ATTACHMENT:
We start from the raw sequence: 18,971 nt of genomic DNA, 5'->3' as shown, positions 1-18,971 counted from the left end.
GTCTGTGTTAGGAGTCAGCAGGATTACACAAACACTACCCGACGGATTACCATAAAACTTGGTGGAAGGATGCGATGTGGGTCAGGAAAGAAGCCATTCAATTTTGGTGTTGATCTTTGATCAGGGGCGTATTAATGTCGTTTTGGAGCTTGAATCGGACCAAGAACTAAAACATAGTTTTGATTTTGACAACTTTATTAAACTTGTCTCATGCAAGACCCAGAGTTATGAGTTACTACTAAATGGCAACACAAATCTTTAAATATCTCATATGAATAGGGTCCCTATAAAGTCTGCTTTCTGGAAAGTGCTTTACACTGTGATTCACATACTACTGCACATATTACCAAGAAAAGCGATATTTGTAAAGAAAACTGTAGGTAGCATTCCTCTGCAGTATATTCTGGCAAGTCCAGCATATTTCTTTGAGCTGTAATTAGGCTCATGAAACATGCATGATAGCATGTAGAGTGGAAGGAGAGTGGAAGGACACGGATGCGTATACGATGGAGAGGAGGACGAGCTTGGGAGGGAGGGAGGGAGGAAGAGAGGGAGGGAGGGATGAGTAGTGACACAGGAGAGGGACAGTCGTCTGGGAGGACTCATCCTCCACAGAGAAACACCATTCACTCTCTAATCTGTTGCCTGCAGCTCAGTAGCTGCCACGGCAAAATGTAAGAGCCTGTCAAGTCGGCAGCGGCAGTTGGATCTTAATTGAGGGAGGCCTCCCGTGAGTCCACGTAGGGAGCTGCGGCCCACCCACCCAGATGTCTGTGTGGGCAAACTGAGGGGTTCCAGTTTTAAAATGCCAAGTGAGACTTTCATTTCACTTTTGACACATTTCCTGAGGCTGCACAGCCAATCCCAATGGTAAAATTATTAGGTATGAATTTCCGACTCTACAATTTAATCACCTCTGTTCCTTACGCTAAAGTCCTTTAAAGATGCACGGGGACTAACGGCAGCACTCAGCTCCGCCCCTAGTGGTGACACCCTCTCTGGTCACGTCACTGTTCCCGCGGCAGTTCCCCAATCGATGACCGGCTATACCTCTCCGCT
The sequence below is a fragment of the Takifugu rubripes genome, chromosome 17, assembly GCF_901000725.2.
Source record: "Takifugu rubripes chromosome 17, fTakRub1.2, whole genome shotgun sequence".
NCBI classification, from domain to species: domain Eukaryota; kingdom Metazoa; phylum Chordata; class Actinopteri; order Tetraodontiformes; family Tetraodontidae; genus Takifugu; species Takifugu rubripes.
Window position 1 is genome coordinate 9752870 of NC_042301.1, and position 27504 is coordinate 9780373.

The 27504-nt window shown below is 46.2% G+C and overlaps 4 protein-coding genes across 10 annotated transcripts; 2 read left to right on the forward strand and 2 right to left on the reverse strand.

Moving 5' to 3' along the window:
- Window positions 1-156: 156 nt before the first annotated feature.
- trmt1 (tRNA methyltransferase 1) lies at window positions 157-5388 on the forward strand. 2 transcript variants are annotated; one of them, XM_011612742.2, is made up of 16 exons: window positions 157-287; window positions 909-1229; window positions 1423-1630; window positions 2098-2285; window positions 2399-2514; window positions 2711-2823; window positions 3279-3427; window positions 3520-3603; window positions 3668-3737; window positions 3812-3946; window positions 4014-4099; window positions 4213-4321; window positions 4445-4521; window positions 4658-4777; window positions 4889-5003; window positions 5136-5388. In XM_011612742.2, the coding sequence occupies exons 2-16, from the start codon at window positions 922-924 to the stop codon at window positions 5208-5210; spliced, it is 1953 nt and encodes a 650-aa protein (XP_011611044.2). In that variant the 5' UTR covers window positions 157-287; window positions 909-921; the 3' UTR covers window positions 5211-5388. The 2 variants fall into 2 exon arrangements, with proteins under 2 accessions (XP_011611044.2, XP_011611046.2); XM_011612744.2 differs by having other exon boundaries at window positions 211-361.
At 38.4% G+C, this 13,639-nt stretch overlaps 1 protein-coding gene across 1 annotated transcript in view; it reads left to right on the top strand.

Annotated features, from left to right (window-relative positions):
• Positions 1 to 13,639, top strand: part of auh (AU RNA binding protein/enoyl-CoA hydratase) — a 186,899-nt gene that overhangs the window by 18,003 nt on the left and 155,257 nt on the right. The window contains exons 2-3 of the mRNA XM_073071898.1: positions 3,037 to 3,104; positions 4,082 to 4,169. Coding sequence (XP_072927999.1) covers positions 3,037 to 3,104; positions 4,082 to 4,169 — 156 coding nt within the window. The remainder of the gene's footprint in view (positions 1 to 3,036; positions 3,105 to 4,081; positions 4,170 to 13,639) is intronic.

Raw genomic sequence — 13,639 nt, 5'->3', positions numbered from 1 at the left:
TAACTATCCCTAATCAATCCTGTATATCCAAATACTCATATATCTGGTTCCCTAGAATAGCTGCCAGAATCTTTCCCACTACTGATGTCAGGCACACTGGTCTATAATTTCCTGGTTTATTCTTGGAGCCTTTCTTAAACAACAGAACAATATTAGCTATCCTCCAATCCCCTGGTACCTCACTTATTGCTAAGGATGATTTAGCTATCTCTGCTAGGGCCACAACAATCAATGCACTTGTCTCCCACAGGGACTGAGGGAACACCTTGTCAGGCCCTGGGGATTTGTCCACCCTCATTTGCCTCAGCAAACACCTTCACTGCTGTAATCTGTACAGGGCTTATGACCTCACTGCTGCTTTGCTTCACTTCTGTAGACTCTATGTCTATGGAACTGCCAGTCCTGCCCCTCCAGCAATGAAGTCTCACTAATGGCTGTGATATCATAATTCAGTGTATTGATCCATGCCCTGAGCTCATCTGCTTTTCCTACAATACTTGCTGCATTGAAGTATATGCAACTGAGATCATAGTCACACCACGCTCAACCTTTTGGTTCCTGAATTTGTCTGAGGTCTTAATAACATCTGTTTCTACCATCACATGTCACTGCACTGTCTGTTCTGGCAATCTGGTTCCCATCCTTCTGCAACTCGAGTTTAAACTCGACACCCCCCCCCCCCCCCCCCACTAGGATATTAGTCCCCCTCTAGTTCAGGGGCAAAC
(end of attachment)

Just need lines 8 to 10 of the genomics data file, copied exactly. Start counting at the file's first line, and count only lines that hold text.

Moving 5' to 3' along the window:
- Window positions 1-156: 156 nt before the first annotated feature.
- trmt1 (tRNA methyltransferase 1) lies at window positions 157-5388 on the forward strand. 2 transcript variants are annotated; one of them, XM_011612742.2, is made up of 16 exons: window positions 157-287; window positions 909-1229; window positions 1423-1630; window positions 2098-2285; window positions 2399-2514; window positions 2711-2823; window positions 3279-3427; window positions 3520-3603; window positions 3668-3737; window positions 3812-3946; window positions 4014-4099; window positions 4213-4321; window positions 4445-4521; window positions 4658-4777; window positions 4889-5003; window positions 5136-5388. In XM_011612742.2, the coding sequence occupies exons 2-16, from the start codon at window positions 922-924 to the stop codon at window positions 5208-5210; spliced, it is 1953 nt and encodes a 650-aa protein (XP_011611044.2). In that variant the 5' UTR covers window positions 157-287; window positions 909-921; the 3' UTR covers window positions 5211-5388. The 2 variants fall into 2 exon arrangements, with proteins under 2 accessions (XP_011611044.2, XP_011611046.2); XM_011612744.2 differs by having other exon boundaries at window positions 211-361.